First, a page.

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Protesters attached a "pharma greed kills" sign to a mock coffin

Demonstrators attached a sign that read "Pharma Greed Kills" to a mock coffin in London on October 12, 2021. (Photo: Jess Hurd/Global Justice Now)

'That's for Them to Decide': UK Secretary Rebuked for Claiming Vaccine Patent Waiver Won't Be 'Helpful' to Global Poor

One U.K. lawmaker asked when the government would "start putting the need to end this pandemic in front of the financial interests of Big Pharma?"

Andrea Germanos

As 200 million workers on Monday demanded rich nations drop their continued opposition to a proposed waiver of intellectual property protections on coronavirus vaccines at the World Trade Organization, U.K. Health Secretary Sajid Javid faced sharp criticism for asserting that lifting such rules would not "be helpful" because it would disincentivize the industry from creating life-saving medicines in the future.

"The health secretary can side with Big Pharma billionaires or he can put public health first, he can't do both."

"The secretary of state says that rich countries must do everything they can to ensure more vaccines reach the Global South," Caroline Lucas, Green MP for Brighton Pavilion, said in a floor speech addressing the continued refusal by the Tory-led government of Prime Minister Boris Johnson to support the WTO patent waiver.

"Judging by his actions," Lucas said referring to Javid, "he means doing everything except the main thing they're actually asking for, which is the waiving of intellectual property rules at the World Trade Organization so they can manufacture vaccines themselves."

She asked when Javid would "admit that his government's failure to work with the vast majority of countries in the world" who do support the TRIPS waiver, including the U.S., "is endangering us all" and when he would "start putting the need to end this pandemic in front of the financial interests of Big Pharma."

Javid responded that the "U.K. does not believe that waiving patent rights... on these vaccines would be helpful" but would instead "mean that in the future there would be a huge disincentive for vaccine companies, pharmaceutical companies to come forward and help the world with their technology."

In a tweet, Lucas pushed back against those assertions.

"It's not *helpful* he says. That's for them to decide, not him," she wrote. "More than that, it's a matter of life and death."

The secretary "says rich countries must do 'everything they can' to get more vaccines to countries of South—presumably that's everything except the main thing they're asking for—the waiving of intellectual property rules so they can manufacture vaccines themselves," Lucas added in a separate tweet. 

Javid's argument was also undercut by Global Justice Now, which praised Lucas for asking a "great question."

"The health secretary can side with Big Pharma billionaires or he can put public health first, he can't do both," the advocacy group tweeted.

"The incentives argument is also totally bogus," they added. "The vaccines were all developed with public funding."

The remarks come just after the WTO postponed its ministerial meeting in response to the new Omicron variant of the coronavirus. Scheduled to have begun Nov. 30, the gathering would have considered the waiver proposal that's languished for over a year and is now backed by over 100 nations.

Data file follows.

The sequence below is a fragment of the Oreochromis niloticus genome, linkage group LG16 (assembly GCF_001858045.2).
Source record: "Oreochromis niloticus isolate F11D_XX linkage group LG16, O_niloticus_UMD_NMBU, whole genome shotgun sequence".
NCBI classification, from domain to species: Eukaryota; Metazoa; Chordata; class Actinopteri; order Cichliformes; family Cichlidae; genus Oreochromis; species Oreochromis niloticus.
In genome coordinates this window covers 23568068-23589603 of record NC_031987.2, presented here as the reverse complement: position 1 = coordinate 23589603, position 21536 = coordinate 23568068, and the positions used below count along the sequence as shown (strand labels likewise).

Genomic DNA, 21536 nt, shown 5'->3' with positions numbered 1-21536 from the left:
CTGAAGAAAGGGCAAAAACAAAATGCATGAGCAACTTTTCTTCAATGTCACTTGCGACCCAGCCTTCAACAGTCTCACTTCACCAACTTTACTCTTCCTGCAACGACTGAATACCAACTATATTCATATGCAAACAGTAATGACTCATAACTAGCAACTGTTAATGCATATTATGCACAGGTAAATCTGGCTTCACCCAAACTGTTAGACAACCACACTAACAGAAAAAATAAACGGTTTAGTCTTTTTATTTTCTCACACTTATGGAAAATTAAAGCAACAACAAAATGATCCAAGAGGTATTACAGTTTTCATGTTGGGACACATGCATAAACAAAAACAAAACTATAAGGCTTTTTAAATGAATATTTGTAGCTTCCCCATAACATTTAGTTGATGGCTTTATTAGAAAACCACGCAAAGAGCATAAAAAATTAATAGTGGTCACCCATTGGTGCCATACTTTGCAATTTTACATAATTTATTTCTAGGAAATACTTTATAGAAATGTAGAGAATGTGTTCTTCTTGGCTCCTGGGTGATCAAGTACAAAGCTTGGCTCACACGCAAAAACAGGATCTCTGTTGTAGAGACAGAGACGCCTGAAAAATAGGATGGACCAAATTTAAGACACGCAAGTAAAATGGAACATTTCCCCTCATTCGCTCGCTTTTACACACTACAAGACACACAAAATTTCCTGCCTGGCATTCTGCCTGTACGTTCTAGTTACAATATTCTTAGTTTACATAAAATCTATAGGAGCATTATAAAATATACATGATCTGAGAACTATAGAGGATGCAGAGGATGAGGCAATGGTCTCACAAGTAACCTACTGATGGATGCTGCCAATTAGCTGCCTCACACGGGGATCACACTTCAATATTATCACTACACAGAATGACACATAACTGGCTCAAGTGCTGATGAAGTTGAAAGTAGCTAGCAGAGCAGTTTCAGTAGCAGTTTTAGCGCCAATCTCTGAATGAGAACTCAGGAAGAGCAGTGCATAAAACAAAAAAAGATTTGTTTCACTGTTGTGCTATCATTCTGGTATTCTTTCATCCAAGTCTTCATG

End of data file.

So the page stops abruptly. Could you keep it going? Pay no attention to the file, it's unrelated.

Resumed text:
"The waiver can be agreed this week, you must act now or forever hold the preventable deaths of millions more on your conscience."

Social justice campaigners have said the emergence of the new variant is an unsurprising consequence of global vaccine inequity—an injustice they say is fueled in part by the WTO's failure to lift the intellectual property barriers. 

"The waiver is needed now more than ever," Candice Sehoma, South Africa advocacy officer at Doctors Without Border's MSF Access Campaign," said in a statement Monday.

Reveka Papadopoulou, president of MSF's operational center in Geneva, added that "given the severely limited access to the Covid-19 drugs, diagnostics, and vaccines needed to save lives, it’s truly demoralizing that some governments are opposing an initiative like the TRIPS waiver which could have such a positive impact on how low- and middle-income countries are able to tackle this pandemic.”

According to Public Citizen's Global Trade Watch project, the meeting's postponement necessitates "emergency" action from the WTO on the waiver. The group is encouraging people to take part in global events this week to add pressure on governments to waiver holdouts including the U.K. and Germany to back the proposal.

The Council of Global Union, which represents over 200 million workers, is also calling on the WTO to take emergency action this week, and in a statement Monday, the union group called on the U.K., Switzerland, Germany, and the European Commission to drop their opposition to the waiver.

“I speak directly to the heads of state for the U.K., Germany, and Switzerland when I say this: your decisions are putting millions of lives and livelihoods at risk," said Stephen Cotton, Chair of the CGU, and General Secretary of the International Transport Workers' Federation, in a statement. 

"The world is watching you, as panic and anxiety spread at the rise of a new variant that may have been prevented if you had acted sooner," he continued. "The waiver can be agreed this week, you must act now or forever hold the preventable deaths of millions more on your conscience."


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